After 40 years of servicing the Greek and broader community with quality souvlakia, meats and many other products, George and the Anastopoulos family have made the difficult decision to sell the family business, Supreme Souvlakia, in Sydney’s Belmore.

The Anastopoulos family made a statement, thanking the community for its support spanning five decades, “After forty years, we would like to thank our customers and community for all their support and loyalty in its success. May God bless you and your families.

“In 1982, George made the astute observation there was a great need for pre-packed souvlakia and incredible vision to seize this opportunity to create a market for pre-packed souvlakia for both the Greek and broader community. Supreme Souvlakia’s pre-packed souvlakia would quickly become a game-changer in the market and this success inspired other butcheries to follow. Supreme Souvlakia’s success was based on hard work and high quality, and George Anastopoulos could not have achieved this without the great support of his wife, Sotiria, and their children, Phillip, Vicki, Gina, Aphrodite, Suzy and Dimitra, and their grandchildren.

“We are proudly handing over the business to another very successful family, the Glinellis family, who has 25 years’ experience in the meat and poultry industry.

“We will, however, continue producing primary products from the Anastopoulos family’s farms, servicing the market with products of the highest quality.”

“We would like to wish everyone, Christos Anesti and Chronia Polla to all the George and Georgias.”

How Supreme Souvlakia became an institution in the meat market

George migrated Kalavryta, Greece, to Sydney, Australia, in 1965; the following year, he married his fiancé, Sotiria, and, over the years they would have six children. Like so many migrants, George’s first jobs were in local factories; landing a job in “Sylvester’s Smallgoods”, Redfern, would change his life forever, as this was where he gained his first experiences in the meat industry.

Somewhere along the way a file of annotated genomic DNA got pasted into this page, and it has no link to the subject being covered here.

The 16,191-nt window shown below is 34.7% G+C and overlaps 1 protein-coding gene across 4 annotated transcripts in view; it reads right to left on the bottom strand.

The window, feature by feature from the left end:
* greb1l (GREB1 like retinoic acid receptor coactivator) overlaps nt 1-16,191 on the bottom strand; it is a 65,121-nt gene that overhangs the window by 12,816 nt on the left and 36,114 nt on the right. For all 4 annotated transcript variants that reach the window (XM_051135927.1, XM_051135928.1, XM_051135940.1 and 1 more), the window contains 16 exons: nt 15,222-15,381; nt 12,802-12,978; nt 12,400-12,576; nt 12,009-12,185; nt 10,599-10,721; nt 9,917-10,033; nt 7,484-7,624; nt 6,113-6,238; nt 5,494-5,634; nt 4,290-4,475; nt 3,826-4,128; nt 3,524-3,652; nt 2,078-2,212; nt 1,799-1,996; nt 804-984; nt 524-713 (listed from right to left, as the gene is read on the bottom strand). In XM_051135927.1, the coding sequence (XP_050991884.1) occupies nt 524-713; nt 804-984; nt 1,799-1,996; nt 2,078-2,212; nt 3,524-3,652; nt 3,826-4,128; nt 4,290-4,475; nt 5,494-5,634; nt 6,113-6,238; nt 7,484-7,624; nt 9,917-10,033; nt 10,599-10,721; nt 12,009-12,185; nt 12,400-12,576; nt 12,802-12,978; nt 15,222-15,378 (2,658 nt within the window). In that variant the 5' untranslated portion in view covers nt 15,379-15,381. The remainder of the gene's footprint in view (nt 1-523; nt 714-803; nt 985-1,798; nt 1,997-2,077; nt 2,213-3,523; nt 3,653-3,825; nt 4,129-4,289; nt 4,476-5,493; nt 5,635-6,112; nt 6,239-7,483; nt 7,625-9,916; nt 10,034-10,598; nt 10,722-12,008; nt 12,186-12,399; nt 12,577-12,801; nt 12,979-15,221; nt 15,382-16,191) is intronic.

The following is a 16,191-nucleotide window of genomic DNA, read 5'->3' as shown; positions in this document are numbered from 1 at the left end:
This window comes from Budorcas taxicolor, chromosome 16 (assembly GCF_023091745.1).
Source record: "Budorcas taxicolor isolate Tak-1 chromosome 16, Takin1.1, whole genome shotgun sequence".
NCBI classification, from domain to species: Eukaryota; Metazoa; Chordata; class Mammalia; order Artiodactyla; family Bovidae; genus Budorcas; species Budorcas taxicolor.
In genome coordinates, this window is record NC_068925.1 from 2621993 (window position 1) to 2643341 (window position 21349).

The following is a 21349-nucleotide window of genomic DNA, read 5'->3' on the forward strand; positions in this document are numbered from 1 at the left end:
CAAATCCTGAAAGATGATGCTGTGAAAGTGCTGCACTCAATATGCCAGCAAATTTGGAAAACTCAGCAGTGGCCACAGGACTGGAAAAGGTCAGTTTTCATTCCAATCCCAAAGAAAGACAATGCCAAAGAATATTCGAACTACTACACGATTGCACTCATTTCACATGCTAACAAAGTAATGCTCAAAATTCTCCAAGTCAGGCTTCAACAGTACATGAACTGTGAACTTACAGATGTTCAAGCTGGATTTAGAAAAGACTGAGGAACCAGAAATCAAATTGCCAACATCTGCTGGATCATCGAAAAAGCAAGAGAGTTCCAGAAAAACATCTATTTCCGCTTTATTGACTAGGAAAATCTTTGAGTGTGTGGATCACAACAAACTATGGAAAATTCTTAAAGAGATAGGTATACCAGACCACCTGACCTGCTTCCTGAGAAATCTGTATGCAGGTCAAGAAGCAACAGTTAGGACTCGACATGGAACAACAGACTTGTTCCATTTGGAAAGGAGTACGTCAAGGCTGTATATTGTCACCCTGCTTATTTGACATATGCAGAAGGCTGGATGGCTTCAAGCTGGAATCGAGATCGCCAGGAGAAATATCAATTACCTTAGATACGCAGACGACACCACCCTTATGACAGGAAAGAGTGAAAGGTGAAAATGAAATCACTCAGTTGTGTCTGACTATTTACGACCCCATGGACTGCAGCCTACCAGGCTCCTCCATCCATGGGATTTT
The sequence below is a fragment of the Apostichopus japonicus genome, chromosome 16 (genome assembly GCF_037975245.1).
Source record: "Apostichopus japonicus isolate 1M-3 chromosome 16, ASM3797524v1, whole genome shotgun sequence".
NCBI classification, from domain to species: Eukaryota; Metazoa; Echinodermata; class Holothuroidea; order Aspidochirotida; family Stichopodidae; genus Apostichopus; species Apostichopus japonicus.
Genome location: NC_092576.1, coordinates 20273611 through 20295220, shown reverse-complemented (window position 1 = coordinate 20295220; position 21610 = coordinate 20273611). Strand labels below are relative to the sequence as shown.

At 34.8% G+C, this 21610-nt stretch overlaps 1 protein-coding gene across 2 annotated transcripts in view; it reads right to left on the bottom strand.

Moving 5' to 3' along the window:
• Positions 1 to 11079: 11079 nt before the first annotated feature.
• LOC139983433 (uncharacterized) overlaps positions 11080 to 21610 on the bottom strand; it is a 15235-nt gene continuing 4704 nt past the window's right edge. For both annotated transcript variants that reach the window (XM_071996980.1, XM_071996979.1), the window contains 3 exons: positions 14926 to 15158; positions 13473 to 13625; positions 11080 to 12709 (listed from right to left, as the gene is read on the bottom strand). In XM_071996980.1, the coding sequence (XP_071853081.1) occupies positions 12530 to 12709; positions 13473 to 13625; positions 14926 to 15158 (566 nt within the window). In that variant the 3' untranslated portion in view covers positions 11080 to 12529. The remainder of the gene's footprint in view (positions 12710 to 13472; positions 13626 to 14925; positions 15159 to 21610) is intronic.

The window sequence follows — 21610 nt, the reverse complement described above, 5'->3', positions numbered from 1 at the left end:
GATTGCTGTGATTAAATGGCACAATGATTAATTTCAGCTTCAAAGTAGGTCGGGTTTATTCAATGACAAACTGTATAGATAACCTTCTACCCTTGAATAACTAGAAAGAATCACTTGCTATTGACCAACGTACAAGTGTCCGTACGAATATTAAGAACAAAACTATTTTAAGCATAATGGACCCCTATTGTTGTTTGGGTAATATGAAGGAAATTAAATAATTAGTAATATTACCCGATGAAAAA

After four years there, he found work at “Belmore Smallgoods” and worked there for four years. George also worked at “Olympic Delicatessen and Butchery” in Bankstown.

The end of an era. Photo: Vasilis Vasilas

Throughout these years, he gained invaluable experience and knowledge about the meat industry. His first business opportunity was surprisingly a takeaway shop on King Georges Road, Wiley Park. With his children growing up and having the foresight of establishing a business they could work in, he leased another shop – a few doors down from the takeaway shop – and established a butcher shop, which specialised in souvlakia (1984).

In the early 1980s, Greek households still used to make up their own souvlakia, so why would they buy ready-made ones? Astutely, George foresaw there was an untapped market for them, “For Greeks, souvlakia are such a popular dish. At the time, Greeks still bought legs of lamb, for instance, and cut it up to make their own souvlakia. But clubs and shops also wanted souvlakia, and they did not have the time to make up hundreds of them. I just thought, ‘If souvlakia are so popular, why not make and sell them?’ For us, this was our business; so we passed the meats onto the souvlaki sticks… all by hand, and sold them! And there was such a demand that our business really took off!”

Other butcher shops may have begun making up and selling souvlakia too, but it was “Supreme Souvlakia” that which took souvlakia into the mainstream Australian cuisines on a mass scale.

Whether it was sending samples all over New South Wales and media promotion, or the word of mouth about Supreme Souvlakia’s high quality souvlakia, business boomed and the wholesale part of the business was officially established when George set up a small factory to produce souvlakia in 1990, at the rear of premises he owned in Belmore. In 1994, the factory was expanded to include the shop and the business never looked back as it continued to grow.

However, there is so much more to Supreme Souvlakia than the bricks and mortar of the shop; beyond the shop window was decades of building a strong relationship with the community based on trust and reliability – people knew they could rely on Supreme Souvlakia whenever they needed their souvlakia, meats and other products – for any occasion. One indicator of this customer trust was evident from the long queues down Burwood Road, Belmore, on the Greek calendar’s big occasions – Easter, Christmas and New Year.

The impact and contribution of the Greek migrants to Australia’s post World War II era should be recognised and celebrated. The Anastopoulos family epitomises this with their successful integration of the Greek souvlaki into mainstream Australia.

Throughout the last forty years, the Greekness of the souvlaki was never compromised- with George giving non Greek customers “lessons” on the souvlaki’s origin.

George has a humorous anecdote about correcting customers who came into the shop and asked for kebabs, “I would ask them, ‘What is this kebab?’ and then teach them to call them ‘souvlakia'”. This may be a humorous anecdote but the underlying significance is how Greek shops and businesses, such as Supreme Souvlakia, impacted the Australian cuisine and Australian perceptions about foods, with the Greek souvlaki becoming part of the Australian story.